One of these rock crystal skulls is in Paris and, like those at the Smithsonian Institute in Washington, or the British Museum in London, is the bearer of certain mysteries, not the least of which is the hole that goes straight through the skull.

Here are a few facts about the Parisian life story of this bizarre object : given to the Musée d’ethnographie du Trocadéro in 1883 ; in 1929 with the photographer Man Ray ; a long stay at the Musée de l’homme, where many came from the other side of the world to look at it; a rather odd appearance in 2006 at the new Musée du Quai Branly; and currently is hidden away in the basement of the Louvre.

It is being examined there by an electron microscope and is being bombarded by elementary particles. Will it now reveal its secrets ?

Director : Philippe Truffault

Xipe Totec du Mexique - Click to enlarge, open in a new window

Xipe totec from Mexico

This Aztec torso, carved in volcanic stone and covered with human skin, dates from the fifteenth century. It was linked to worship and sacrifices made by Aztec dignitaries in honour of the god Xipe Totec, “Our Lord the Flayed One.”

Directed by: Etienne Chaillou and Mathias Théry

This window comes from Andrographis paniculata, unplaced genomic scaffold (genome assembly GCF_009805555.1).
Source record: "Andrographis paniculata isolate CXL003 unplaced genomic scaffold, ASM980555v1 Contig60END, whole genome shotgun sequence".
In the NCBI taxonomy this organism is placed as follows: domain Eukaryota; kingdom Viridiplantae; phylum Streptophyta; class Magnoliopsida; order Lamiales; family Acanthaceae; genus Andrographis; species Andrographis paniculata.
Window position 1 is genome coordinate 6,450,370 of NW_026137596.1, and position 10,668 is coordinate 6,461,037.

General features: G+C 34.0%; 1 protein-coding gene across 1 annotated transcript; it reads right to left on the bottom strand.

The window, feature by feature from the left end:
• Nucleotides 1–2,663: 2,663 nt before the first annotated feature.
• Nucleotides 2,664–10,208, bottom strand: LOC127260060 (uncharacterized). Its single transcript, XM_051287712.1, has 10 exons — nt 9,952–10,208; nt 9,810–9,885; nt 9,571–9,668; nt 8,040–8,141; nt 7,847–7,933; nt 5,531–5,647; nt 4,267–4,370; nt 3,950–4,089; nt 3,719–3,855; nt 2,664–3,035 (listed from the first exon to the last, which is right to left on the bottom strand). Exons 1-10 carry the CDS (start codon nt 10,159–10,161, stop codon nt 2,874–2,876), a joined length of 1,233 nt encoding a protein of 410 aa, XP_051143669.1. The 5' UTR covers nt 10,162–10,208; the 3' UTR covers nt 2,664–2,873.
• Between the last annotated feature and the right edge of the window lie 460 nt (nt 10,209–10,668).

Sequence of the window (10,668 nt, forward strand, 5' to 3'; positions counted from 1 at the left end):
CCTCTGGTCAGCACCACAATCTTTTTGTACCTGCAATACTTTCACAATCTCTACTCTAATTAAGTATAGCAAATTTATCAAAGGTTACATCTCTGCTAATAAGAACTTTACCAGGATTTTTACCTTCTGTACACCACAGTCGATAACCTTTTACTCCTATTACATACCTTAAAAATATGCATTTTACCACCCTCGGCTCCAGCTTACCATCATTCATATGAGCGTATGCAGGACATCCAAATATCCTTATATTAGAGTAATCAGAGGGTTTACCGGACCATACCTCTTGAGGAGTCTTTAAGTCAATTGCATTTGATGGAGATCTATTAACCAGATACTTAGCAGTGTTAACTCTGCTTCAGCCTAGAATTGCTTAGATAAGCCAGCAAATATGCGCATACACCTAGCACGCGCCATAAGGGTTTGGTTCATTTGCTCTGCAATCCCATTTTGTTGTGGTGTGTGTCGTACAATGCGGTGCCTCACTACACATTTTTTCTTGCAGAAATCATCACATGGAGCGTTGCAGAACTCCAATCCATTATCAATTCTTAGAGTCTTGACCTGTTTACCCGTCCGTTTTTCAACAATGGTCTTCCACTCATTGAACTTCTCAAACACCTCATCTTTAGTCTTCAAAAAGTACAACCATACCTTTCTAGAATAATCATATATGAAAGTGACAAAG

Mât du clan de la grenouille - Click to enlarge, open in a new window

frog clan totem pole

The frog clan totem pole, or “kaiget” pole, was acquired in 1938 by the surrealist painter Kurt Seligmann during a trip that took him from British Columbia to Alaska. It was purchased after long negotiations with its Wet’suwet’en owners in the village of Hagwilget in British Columbia.

On exhibition from 1939 in the musée de l’Homme, today it is one of the musée du quai Branly’s extraordinary and iconic objects. It is distinguished by both its size and its history, as it bears witness to the extraordinary vitality of identity of these Indians of the Northwest Coast of Canada.

Directed by : Simon Backès

ethiopian magic roll

For centuries, Ethiopians have been using scrolls for therapeutic purposes. The scrolls contain prayers and images intended to ward off demons and other evil spirits responsible for disease.

Directed by: Simon Backès

Boli du Mali - Click to enlarge, open in a new window

Boli from Mali

The Boli from Mali is a large artefact (45cm in height and 20kg in weight) in the shape of an animal, and is covered with a layer of coagulated blood. It is one of the most intriguing acquisitions of the Dakar-Djibouti expedition in 1931.

In 1980, this power object was on the list of the one hundred treasures of the Musée de l’Homme. It is now on display at the musée du quai Branly.

Directed by: Jean-Loïc Portron